Grace tried to squeeze a city into a theatre. We poked around for a moment of grace through a chaos of stolen ideas, wilful energy and a handful of beautiful images. Grace was the most presentational work Quarantine had made at that point – 12 performers on a big stage, watched by an audience in seats.
“I wanted to make a companion piece to White Trash and Butterfly – where we started with groups of people who obviously had something that tied them together - and then explored their individuality. In Grace I tried to work from the opposite direction. There was a mother and her 3 year old son, a singer in his sixties, a young Somali woman, an elegant mixed race Mancunian, an Australian woman who’s 3 feet tall, a half-Spanish father of 2, a feisty dancer from Newcastle and a Manchester guitar band.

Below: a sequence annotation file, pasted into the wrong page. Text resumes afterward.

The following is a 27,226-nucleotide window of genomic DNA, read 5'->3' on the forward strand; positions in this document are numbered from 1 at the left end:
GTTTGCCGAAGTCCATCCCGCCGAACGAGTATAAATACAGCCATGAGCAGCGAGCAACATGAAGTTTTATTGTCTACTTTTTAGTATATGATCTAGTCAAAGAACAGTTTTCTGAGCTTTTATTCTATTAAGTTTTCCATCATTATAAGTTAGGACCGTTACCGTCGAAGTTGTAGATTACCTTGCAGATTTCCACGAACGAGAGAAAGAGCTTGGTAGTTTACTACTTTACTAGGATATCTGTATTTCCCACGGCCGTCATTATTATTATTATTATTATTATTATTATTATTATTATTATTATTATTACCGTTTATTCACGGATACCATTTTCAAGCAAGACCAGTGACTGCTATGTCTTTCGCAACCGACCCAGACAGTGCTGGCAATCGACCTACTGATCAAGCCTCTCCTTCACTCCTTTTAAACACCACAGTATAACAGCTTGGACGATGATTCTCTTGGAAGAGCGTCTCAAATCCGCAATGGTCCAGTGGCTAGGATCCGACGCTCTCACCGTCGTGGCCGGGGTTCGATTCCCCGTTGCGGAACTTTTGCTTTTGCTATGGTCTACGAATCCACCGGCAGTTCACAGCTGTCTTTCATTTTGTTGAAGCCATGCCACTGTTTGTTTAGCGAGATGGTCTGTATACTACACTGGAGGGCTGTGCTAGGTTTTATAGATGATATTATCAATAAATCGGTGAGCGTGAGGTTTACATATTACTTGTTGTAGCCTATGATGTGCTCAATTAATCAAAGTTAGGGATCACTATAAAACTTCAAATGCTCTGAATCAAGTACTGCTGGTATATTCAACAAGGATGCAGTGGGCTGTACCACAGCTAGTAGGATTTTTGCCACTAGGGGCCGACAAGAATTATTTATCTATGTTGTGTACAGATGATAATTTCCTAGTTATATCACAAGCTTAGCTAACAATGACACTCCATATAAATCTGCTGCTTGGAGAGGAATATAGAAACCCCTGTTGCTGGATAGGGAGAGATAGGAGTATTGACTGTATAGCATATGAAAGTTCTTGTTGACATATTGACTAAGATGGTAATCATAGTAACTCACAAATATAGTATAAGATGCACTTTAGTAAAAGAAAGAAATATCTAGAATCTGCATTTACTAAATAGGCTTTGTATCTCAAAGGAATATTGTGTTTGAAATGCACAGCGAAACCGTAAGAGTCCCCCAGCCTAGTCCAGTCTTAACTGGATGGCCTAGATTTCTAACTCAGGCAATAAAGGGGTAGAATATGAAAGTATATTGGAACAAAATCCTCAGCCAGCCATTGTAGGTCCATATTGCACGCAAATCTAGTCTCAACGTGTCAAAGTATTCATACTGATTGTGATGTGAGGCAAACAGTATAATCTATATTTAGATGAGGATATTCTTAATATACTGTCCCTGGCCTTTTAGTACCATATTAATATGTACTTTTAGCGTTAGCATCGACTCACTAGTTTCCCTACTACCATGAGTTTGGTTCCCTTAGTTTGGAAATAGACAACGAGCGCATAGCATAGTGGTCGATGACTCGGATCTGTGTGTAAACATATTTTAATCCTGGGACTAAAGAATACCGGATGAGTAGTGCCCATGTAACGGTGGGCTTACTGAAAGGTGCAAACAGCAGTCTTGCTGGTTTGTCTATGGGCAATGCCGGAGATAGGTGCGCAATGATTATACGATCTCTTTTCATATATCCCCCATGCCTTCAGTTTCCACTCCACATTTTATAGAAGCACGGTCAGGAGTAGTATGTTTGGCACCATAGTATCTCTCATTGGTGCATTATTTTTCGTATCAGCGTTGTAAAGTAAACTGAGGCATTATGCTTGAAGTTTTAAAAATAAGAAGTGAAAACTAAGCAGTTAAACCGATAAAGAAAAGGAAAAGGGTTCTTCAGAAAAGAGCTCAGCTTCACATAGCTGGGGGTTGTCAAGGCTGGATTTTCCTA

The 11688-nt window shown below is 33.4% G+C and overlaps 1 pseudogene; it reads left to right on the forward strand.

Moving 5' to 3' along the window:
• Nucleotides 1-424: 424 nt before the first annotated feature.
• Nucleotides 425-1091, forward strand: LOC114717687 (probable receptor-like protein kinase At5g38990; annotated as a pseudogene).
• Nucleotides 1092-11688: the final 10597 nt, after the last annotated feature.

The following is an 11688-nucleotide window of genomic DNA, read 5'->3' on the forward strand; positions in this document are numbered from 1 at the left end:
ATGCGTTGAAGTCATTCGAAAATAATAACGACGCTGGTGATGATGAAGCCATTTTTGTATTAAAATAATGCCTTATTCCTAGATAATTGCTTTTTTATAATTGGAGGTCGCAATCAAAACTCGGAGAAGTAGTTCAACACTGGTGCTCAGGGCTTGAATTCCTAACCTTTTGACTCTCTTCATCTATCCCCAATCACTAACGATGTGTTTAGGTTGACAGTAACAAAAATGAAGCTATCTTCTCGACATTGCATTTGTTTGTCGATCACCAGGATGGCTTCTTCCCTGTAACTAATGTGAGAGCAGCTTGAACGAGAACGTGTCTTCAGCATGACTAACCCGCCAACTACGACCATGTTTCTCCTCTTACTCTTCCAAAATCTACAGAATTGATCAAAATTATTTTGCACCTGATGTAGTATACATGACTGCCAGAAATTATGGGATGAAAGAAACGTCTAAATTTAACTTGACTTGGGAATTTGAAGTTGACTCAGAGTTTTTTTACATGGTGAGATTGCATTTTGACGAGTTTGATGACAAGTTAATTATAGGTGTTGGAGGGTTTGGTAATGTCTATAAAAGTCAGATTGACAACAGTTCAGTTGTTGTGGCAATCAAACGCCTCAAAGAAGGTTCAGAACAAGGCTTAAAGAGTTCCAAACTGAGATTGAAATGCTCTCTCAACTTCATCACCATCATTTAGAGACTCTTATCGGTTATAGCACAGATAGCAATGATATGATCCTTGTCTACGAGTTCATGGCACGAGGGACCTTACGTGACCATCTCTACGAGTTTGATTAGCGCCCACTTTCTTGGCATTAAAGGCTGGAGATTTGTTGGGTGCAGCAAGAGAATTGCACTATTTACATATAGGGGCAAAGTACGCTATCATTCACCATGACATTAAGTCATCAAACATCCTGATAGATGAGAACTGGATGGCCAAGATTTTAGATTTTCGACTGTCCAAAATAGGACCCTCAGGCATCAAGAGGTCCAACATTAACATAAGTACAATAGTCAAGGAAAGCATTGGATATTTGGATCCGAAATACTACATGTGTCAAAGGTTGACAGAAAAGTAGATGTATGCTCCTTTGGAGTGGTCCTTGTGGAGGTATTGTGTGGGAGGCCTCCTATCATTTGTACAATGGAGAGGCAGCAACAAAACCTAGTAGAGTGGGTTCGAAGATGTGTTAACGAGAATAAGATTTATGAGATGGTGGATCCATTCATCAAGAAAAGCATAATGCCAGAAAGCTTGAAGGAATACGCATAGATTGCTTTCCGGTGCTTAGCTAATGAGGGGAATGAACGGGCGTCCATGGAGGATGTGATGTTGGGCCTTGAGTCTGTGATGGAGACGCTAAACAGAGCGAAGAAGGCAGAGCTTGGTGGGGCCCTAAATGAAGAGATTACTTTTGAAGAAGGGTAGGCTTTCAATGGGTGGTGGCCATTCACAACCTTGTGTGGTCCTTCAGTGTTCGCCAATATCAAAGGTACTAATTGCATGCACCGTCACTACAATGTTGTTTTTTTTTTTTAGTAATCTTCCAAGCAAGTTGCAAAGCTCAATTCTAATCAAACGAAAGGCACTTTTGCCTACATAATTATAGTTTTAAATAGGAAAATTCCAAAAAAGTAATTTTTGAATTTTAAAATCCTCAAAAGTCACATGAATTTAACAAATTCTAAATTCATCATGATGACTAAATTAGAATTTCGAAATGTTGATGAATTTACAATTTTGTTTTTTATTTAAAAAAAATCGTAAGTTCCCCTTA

I’d been living away from Manchester for a while. I’d return regularly and always be struck by the filth of the city then - its aggressive energy, the incredible range of people, the constant thud of music from somewhere, big television screens in the street. A city I love and hate.
I am presented daily with people whose culture, beliefs, lifestyle, politics, experience and history are very different to my own. This is how life is in the city. I recognise that I simply have to get on with sharing some space.
Writer Sonia Hughes created a parallel project, Grace Notes. She’d take our questions to lawyers, cleaners, homeless people, a policewoman, an elderly people’s dance group and many more – asking our questions of them and finding appropriate ways to bring their responses back into the rehearsal room.”
Richard Gregory, Director